R. Joseph Hoffmann
R. Joseph Hoffmann
|Born||December 16, 1957|
|Occupation||Historian, Author, Lecturer|
Raymond Joseph Hoffmann is a historian whose work has focused on the early social and intellectual development of Christianity. His work includes an extensive study of the role and dating of Marcion in the history of the New Testament, as well the reconstruction and translation of the writings of early pagan opponents of Christianity: Celsus, Porphyry and Julian the Apostate. As a senior vice president for the Center for Inquiry, he chaired the Committee for the Scientific Examination of Religion, CSER, where he initiated the Jesus Project, a scholarly investigation into the historicity of Jesus. Hoffmann has described himself as "a religious skeptic with a soft spot for religion".
Hoffmann holds graduate degrees in theology from Harvard Divinity School and a PhD in Christian Origins from the University of Oxford. He began his teaching career at the University of Michigan as assistant professor of Near Eastern Studies, where he developed the undergraduate and graduate program in Christian origins. From 1991 to 1999, he was senior lecturer in New Testament and Church History at Westminster College, Oxford.
Hoffmann's academic positions include tutor in Greek at Keble College (1980–1983) and Senior Scholar at St Cross College, Oxford. He was the Wissenschaftlicher Assistant in Patristics and Classical Studies at the University of Heidelberg, the Campbell Professor of Religion and Human Values at Wells College until 2006 and Distinguished Scholar at Goddard College in 2009. He has taught at Cal State Sacramento, the American University of Beirut and various universities in Africa (Malawi, Zimbabwe, and Botswana), the Middle East, the Pacific (Australia and Papua New Guinea) and South Asia, most recently as Visiting Professor of History at LUMS in Lahore, Pakistan and as Professor of Historical Linguistics at the Graduate University of the Chinese Academy of Sciences in Beijing. Hoffmann has also served as special lecturer in Liberal Arts at the New England Conservatory in Boston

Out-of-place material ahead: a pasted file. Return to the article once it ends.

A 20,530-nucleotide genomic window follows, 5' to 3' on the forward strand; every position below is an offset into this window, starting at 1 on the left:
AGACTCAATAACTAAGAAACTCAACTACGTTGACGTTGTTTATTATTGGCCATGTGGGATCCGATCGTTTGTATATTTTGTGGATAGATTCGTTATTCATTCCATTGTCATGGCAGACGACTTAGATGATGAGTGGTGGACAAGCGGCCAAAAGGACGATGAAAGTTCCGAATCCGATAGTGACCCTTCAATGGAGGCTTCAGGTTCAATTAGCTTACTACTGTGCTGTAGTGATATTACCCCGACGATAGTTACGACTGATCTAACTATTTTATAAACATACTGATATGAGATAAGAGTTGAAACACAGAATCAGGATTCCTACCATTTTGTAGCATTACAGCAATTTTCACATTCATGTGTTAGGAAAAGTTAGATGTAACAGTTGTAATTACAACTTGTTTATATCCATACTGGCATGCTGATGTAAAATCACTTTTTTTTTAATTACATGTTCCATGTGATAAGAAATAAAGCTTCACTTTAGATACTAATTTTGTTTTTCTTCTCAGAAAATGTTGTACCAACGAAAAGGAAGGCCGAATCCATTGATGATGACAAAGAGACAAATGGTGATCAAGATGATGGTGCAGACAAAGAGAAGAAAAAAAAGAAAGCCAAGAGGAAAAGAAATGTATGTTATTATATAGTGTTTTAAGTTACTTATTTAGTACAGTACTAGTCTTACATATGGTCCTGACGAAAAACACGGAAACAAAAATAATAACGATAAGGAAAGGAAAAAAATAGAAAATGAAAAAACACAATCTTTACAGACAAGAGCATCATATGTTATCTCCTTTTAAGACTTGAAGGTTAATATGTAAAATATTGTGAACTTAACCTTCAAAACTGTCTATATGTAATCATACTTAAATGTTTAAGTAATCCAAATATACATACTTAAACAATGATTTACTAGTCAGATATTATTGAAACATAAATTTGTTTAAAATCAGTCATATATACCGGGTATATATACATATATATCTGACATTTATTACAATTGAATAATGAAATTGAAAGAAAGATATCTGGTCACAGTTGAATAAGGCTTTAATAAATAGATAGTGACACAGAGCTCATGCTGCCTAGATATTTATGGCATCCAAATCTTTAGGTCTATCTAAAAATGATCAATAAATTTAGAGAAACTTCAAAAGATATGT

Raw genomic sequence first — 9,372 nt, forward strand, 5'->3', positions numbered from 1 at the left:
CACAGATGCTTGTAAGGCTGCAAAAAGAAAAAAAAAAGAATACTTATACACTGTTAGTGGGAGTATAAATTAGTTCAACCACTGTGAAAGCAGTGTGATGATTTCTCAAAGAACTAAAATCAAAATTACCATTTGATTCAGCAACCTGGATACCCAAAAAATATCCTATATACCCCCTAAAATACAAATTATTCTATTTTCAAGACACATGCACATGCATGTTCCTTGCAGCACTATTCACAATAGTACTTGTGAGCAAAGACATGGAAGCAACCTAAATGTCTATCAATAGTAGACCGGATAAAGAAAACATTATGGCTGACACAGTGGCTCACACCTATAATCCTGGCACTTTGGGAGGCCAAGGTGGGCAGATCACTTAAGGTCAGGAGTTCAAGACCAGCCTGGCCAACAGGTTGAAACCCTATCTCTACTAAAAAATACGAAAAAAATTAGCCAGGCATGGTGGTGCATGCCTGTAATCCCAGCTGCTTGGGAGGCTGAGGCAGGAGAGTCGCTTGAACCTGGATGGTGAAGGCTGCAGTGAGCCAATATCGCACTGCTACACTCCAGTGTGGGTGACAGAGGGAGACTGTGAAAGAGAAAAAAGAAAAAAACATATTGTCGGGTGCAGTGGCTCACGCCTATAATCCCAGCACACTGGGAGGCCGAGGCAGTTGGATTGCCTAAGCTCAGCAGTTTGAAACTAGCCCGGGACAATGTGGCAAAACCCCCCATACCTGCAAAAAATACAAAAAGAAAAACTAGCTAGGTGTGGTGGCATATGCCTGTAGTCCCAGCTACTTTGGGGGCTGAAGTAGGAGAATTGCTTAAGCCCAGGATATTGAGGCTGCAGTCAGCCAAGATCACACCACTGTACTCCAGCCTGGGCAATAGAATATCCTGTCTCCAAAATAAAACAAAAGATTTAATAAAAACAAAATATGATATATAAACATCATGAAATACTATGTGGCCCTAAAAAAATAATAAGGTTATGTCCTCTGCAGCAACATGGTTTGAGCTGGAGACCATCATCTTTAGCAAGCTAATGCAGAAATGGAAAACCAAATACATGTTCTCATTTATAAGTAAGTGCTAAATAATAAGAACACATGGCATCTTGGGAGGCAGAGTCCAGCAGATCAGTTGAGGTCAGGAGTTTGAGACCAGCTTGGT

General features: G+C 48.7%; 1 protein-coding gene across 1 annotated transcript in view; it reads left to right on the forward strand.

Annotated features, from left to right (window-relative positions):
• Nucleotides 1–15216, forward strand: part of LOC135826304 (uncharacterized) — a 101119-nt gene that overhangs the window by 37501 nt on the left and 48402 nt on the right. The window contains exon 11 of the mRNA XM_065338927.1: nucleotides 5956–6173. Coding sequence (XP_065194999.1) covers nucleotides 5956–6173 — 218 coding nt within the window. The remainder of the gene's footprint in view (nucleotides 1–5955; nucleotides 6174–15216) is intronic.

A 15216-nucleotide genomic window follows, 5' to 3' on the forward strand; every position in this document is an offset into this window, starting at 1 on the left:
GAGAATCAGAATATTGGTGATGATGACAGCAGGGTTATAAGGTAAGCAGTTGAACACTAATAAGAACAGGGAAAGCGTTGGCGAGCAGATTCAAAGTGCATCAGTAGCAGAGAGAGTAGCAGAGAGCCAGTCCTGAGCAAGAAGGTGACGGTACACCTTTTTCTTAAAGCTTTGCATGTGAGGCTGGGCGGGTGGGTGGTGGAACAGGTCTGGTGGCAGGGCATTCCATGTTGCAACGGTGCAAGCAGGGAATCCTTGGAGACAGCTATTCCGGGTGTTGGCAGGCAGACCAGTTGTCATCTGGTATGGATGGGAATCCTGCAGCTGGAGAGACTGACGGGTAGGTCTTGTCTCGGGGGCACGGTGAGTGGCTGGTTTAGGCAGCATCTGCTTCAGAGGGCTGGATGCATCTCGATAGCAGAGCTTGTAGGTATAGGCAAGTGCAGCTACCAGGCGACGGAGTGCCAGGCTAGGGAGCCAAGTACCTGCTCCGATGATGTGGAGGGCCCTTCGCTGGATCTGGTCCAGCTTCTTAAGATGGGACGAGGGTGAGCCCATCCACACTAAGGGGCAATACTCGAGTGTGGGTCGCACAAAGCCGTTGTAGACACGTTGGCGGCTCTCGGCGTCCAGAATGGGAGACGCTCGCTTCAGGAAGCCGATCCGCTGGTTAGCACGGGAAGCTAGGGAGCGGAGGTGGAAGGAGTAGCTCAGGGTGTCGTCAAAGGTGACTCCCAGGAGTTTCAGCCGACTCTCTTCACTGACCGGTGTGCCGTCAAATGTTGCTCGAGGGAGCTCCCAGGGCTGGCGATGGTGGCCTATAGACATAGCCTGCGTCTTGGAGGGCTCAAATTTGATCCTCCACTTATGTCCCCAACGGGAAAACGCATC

As a fellow at the Center for Inquiry, he was Chair of the Committee for the Scientific Examination of Religion from 2003 to 2009, and a founding faculty member (1986) of the Humanist Institute. Until 2016 he served on the faculty of Liberal Arts at the American University of Central Asia With Yasir Fazaa, he founded the Westminster School in Port Sudan while serving as Deputy General Manager for Academic Affairs (2013; 2016) of Cambridge International. Hoffmann joined the faculty of International Alatoo University as professor of philology in 2019.
Hoffmann's 1982 doctoral thesis, Marcion: On the Restitution of Christianity, was published in 1984. Hoffmann proposed that Marcion must be dated substantially before the dates assigned on the basis of patristic testimony. According to Hoffmann, Marcion possessed the earliest version of Luke and preserved the primitive version of Paul's letters. He also attempted to discredit much of the early patristic evidence for Marcion's life and thought as being apologetically driven.
Reviews of this work reflected its controversial nature. Writing in Revue Biblique, Jerome Murphy-O'Connor called attention to the radical nature of Hoffmann's theory while asserting that it was "unlikely that a book of equal importance will appear in this generation." J. L. Houlden commended Hoffmann's skill in "reading between the lines" of Marcion's ancient critics and called the book "a model of how doctrinal history should now be written", while George E. Saint-Laurent concluded, "[H]ereafter Marcion's positive contribution to the mainstream tradition of Catholic-Orthodox Christianity so far as the decisive role of Paul is concerned will have to be acknowledged." Other reviewers thought that Hoffmann's examination of the evidence was valuable but that his conclusions could only be regarded as speculative. The book received a very negative assessment from C. P. Bammel, who accused the author of numerous historical errors and misinterpretations of patristic texts. In a book published in 1993, Bart D. Ehrman noted that Hoffmann's Marcion had "not been well received".
Hoffmann responded to critics of the Marcion in a special issue of The Second Century. His thesis has since been revisited by New Testament scholars including David Trobisch, Joseph Tyson and Robert M. Price.
Ancient critics of Christianity